I have some sympathy with the hon. Gentleman. There is a demand in some areas for the belt to be brought back into schools. The hon. Gentleman has a point there, but he does not have to follow that demand. If the public demanded that kids' right hands should be cut off when they were caught stealing sweeties from a shop, would the hon. Gentleman go along with that?
The hon. Member for Hamilton suggested that we should take account of widespread public support. The hon. Member for Aberdeen, North (Mr. Hughes) has realistically and practically acknowledged that there is a demand for the belt to be brought back into our schools, and I thank him for that. To take up the intervention of the hon. Member for Aberdeen, North, I would not vote to introduce legislation that would result in people's hands being cut off on being found guilty of theft. I regard that argument as incidental.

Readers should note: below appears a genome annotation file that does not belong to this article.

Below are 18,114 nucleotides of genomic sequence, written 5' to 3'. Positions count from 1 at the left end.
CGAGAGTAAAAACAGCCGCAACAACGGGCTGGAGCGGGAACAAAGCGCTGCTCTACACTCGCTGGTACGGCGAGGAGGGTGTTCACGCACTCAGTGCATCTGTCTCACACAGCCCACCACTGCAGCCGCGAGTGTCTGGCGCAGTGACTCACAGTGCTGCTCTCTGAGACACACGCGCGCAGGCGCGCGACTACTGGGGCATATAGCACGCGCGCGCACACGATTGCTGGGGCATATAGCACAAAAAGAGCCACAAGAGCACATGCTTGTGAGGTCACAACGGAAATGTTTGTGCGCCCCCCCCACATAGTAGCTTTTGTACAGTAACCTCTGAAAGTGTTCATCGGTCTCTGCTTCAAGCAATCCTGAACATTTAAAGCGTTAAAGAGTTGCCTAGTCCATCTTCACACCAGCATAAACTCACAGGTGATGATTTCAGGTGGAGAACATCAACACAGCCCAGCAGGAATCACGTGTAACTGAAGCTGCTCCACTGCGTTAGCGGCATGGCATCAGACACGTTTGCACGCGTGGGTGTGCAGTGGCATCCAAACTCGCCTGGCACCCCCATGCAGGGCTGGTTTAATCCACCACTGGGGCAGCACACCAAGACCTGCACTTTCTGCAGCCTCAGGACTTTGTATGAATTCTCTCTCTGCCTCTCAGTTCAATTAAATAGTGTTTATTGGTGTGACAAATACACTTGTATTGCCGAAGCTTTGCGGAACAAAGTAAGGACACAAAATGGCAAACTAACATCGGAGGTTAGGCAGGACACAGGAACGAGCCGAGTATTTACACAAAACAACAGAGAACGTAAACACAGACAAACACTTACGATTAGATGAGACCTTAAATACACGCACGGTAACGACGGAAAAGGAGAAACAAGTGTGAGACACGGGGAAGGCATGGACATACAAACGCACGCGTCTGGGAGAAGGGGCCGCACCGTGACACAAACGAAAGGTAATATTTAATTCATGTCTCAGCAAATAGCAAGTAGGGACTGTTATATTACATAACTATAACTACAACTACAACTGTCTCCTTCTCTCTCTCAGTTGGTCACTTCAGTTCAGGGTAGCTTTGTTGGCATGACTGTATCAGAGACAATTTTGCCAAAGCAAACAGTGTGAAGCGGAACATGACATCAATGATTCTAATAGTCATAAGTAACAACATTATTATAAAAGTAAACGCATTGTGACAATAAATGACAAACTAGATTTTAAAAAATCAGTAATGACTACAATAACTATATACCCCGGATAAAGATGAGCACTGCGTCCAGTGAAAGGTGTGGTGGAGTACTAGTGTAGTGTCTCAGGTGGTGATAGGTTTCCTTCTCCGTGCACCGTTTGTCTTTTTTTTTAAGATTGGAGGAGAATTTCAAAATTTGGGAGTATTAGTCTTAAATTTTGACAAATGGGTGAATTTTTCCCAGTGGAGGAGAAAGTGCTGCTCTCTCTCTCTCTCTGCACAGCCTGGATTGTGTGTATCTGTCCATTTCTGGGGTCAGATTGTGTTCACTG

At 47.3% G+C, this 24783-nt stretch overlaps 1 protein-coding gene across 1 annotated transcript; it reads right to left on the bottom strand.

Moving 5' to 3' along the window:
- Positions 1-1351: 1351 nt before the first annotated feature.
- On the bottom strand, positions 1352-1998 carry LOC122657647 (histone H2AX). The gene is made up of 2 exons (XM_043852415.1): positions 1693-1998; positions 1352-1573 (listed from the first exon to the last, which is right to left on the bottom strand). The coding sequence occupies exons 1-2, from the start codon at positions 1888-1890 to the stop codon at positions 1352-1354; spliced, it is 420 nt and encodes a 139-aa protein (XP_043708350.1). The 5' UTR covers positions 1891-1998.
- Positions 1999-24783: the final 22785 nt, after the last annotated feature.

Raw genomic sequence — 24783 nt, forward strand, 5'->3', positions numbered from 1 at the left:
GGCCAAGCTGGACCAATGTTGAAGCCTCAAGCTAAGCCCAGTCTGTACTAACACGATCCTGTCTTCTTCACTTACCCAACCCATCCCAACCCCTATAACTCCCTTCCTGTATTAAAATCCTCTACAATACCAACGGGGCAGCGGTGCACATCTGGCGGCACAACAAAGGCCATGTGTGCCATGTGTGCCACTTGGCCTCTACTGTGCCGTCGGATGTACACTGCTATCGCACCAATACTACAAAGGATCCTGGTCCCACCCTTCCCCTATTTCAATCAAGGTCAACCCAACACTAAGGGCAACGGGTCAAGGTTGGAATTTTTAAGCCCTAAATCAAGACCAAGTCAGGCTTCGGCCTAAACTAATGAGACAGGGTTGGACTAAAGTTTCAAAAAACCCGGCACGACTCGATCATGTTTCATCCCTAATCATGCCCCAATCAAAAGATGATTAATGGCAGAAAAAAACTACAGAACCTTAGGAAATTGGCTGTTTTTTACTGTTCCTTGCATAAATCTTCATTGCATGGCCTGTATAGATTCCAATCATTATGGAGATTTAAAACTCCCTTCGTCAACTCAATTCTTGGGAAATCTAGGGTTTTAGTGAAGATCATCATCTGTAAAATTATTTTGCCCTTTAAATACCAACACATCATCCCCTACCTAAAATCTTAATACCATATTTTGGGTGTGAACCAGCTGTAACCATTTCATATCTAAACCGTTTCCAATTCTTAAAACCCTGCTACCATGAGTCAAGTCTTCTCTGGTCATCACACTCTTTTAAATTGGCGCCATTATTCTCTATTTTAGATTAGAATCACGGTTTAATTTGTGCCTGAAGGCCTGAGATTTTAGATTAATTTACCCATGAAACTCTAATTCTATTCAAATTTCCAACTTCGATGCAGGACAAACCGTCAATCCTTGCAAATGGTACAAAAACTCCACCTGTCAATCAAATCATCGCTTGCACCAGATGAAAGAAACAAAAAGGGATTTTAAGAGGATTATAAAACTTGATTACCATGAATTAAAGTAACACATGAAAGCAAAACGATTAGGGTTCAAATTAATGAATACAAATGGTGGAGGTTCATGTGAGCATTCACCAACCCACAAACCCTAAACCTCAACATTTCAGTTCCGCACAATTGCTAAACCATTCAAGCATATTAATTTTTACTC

Whether the hon. Gentleman is right about people wanting to bring back the belt in schools is beside the point. We are talking about clarifying the law to give protection to children—in some instances, small children—from hard implements being used upon them of the nature that I described. It is all very well for the hon. Gentleman to say, "Let us go to an average street in Scotland and conduct a straw poll." The Scottish Law Commission predicted that people like the hon. Gentleman would advance that argument. That is why it conducted an opinion poll. We know the finding of the poll, which is better than the hon. Gentleman begging me to join him in conducting a poll in a street somewhere in Scotland. We know that about 90 per cent. of those who participated in the opinion poll were opposed to punishment of the sort that I described being inflicted on three-year-olds. About 68 per cent. were opposed to it being inflicted on 15-year-olds. Surely even the hon. Gentleman can recognise that that public opinion is clear and firm.
I am always reluctant to give way to the hon. Gentleman, who tends to make speeches out of interventions. That was hardly a short intervention, bearing in mind the fact that others want to speak. My challenge remains: if the hon. Gentleman wants to talk about public support, I leave my challenge on the table, as it were—I will go anywhere in Scotland that he suggests to ascertain public opinion.